Tunnel of the new Corinth-Patra highway named after ‘Panos Mylonas’ - in recognition of RSI’s contribution to Road Safety in Greece
Tunnel of the new Corinth-Patra highway named after ‘Panos Mylonas’ - in recognition of RSI’s contribution to Road Safety in Greece

Athens, 13 April 2017
Tunnel of the new Corinth-Patra highway named after ‘Panos Mylonas’
- in recognition of RSI’s contribution to Road Safety in Greece
Tuesday 11th April 2017 was a bright day for Greece’s road safety and infrastructure. The 120 kilometres long Corinth-Patras section of the Olympia National Road was inaugurated by the Greek Prime Minister, Alexis Tsipras, making the trip from the city of Patras to the capital Athens just an hour and a half journey.

The Corinth-Patras National Road (E 65) is the western section of the Athens-Korinthos-Patras National Road (NR 8A) and forms part of the TEN-T road network. This road is considered to be the 'new' road from Corinth to Patras, since the previous one was passing through villages and cities. After the collapse of Yugoslavia in the 90's the importance of this road was significantly increased due to the commercial transport of goods through the Port of Patras and the rest of Europe.

Until recently, NR Corinth-Patras was notorious for its lack of safety standards, being an undivided carriageway road with one lane and an additional multi-purpose lane per direction. This specific design of road cross section, along with traffic volumes of AADT 20.000 and a high percentage of heavy vehicles caused too many fatal and serious injury (FSI) crashes. The decade 2000-2010 NR Korinthos-Patras had an accident record of 0,60 fatal accidents per kilometre or 30 fatalities per 109 vehicle-kilometers travelled per year. These statistics are record high for Greece and characterized this road as one of the most dangerous roads to travel in Europe.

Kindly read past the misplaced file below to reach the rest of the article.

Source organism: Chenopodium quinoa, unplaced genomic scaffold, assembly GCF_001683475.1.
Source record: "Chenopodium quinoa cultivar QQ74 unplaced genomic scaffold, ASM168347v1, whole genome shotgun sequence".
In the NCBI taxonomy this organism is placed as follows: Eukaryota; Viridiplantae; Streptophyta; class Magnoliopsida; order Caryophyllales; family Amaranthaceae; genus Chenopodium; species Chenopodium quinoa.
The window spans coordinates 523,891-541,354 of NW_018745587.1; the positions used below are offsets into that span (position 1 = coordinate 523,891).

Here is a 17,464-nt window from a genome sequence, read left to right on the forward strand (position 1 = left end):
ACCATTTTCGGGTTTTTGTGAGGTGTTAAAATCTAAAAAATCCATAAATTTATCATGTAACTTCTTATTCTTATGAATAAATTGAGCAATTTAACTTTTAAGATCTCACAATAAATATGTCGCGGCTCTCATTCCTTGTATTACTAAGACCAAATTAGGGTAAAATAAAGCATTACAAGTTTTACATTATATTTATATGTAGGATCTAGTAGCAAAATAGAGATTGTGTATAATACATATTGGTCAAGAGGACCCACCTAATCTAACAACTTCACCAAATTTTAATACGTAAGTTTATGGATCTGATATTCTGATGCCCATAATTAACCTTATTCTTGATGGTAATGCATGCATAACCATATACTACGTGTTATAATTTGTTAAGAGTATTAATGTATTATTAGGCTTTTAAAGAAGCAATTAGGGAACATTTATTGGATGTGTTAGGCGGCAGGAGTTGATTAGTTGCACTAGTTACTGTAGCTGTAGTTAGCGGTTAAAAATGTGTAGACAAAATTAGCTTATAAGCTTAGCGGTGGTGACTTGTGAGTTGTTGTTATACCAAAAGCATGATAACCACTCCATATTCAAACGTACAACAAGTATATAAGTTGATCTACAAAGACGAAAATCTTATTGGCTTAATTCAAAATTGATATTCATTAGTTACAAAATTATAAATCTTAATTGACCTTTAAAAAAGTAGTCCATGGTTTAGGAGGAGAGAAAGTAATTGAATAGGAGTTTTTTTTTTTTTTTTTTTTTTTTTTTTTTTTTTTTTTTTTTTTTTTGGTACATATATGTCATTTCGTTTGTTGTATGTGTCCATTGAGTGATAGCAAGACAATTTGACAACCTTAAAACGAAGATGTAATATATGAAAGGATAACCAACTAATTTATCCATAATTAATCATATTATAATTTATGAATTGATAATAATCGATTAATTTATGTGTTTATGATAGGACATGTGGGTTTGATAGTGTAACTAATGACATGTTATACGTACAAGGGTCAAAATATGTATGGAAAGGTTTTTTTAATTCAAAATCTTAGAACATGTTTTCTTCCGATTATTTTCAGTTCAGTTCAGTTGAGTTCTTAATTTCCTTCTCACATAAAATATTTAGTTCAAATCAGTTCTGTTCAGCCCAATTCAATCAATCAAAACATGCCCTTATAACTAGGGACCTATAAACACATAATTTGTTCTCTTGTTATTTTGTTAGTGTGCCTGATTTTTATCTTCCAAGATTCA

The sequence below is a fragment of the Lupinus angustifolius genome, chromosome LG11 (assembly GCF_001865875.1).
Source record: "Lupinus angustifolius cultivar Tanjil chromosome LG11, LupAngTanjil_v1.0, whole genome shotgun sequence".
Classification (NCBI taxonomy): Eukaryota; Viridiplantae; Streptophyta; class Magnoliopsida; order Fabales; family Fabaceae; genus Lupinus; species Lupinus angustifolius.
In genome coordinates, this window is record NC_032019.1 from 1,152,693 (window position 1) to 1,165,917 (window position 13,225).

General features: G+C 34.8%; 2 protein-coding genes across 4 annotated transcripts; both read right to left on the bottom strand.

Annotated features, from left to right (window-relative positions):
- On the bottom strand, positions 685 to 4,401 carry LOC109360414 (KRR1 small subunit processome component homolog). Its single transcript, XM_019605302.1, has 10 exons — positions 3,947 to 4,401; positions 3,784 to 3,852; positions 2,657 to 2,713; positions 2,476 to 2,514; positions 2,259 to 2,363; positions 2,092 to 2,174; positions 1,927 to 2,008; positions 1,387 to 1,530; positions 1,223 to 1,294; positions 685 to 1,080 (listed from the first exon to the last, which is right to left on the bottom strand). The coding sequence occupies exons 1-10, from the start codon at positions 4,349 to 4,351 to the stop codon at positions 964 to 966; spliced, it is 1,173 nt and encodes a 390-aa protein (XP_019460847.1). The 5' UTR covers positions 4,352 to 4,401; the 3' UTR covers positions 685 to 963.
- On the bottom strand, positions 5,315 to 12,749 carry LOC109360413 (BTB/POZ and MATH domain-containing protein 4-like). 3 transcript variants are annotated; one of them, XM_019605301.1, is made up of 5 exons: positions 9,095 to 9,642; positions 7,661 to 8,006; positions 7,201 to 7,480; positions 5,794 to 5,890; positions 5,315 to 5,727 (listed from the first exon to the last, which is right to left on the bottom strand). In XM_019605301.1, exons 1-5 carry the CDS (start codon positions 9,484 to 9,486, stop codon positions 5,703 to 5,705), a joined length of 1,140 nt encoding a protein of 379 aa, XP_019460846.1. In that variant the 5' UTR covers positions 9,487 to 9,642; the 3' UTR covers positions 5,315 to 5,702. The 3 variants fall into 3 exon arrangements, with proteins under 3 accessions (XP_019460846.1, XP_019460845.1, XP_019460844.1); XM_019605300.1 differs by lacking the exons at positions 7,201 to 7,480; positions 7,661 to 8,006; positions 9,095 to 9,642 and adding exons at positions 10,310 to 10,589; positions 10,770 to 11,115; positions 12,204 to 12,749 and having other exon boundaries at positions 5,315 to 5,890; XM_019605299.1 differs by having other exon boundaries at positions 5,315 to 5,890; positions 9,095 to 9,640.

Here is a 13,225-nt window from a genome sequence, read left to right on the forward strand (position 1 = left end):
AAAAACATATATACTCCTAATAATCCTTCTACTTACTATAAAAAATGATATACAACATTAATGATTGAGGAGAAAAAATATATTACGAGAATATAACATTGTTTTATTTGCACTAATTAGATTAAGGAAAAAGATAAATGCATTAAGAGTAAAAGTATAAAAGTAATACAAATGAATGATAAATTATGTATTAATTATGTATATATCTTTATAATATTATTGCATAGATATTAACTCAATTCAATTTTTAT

Having claimed hundreds of lives, it’s no wonder that, for several decades, Greeks used to call the Corinth-Patras national road a “carmagnole” (meaning guillotine). It was in this road that the 22-year-old university student Panos Mylonas died in 2004 after a fatal crash caused by a reckless driver who crossed to the opposite lane at high speed.

In 2005, one year after Panos’ tragic and unfair loss, the Road Safety Institute for the Prevention of Road Crashes was founded to his memory by his mother Vasiliki Danelli-Mylonas, following an unprecedented mobilization by his family, friends, colleagues at the University of Patras and dozens of private entities, all demanding safer roads and better traffic education.

Within its scope of actions and interventions, Road Safety Institute 'Panos Mylonas' had installed warning signs according to international standards after a road safety study that identified the most dangerous points and sections of the Corinth-Patras road. This action along with the new road construction detours resulted to the drastic decrease of FSI crashes during the last years.
Finally, after many years, with problems in land acquisition, financial and technical strains, the construction of the Athens-Corinth National Road has been completed unveiling a high standard motorway with full access control. With an emergency and two traffic lanes in both directions as well as 12 tunnels with a total length of 18 kilometres, the new highway is introducing drivers to a series of long-delayed modern safety standards.

At the recent official inauguration of the motorway, the tunnel of Aigeira near the city of Aigio, was given the name of Panos Mylonas. The announcement of the naming of the tunnel by Mr. Christos Spirtzis, the Greek Minister of Infrastructure and Transport, during the inauguration ceremony, triggered a very warm round of applause. Mrs. Mylona was deeply moved by the honor granted by the Greek government in recognition of her son as well as the Road Safety Institute’s (RSI) efforts and work achieved for the prevention and reduction of road crashes in Greece.
The majority of the Greek media also hailed the decision as one bearing a great deal of symbolism since RSI ‘Panos Mylonas’ with its internationally renowned expertise and breadth of road safety related activities is considered as the most established body on road safety in Greece.
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METACITIES project's 3rd Plenary Meeting
Environmental recognition from FIA for RSI
Best wishes from RSI
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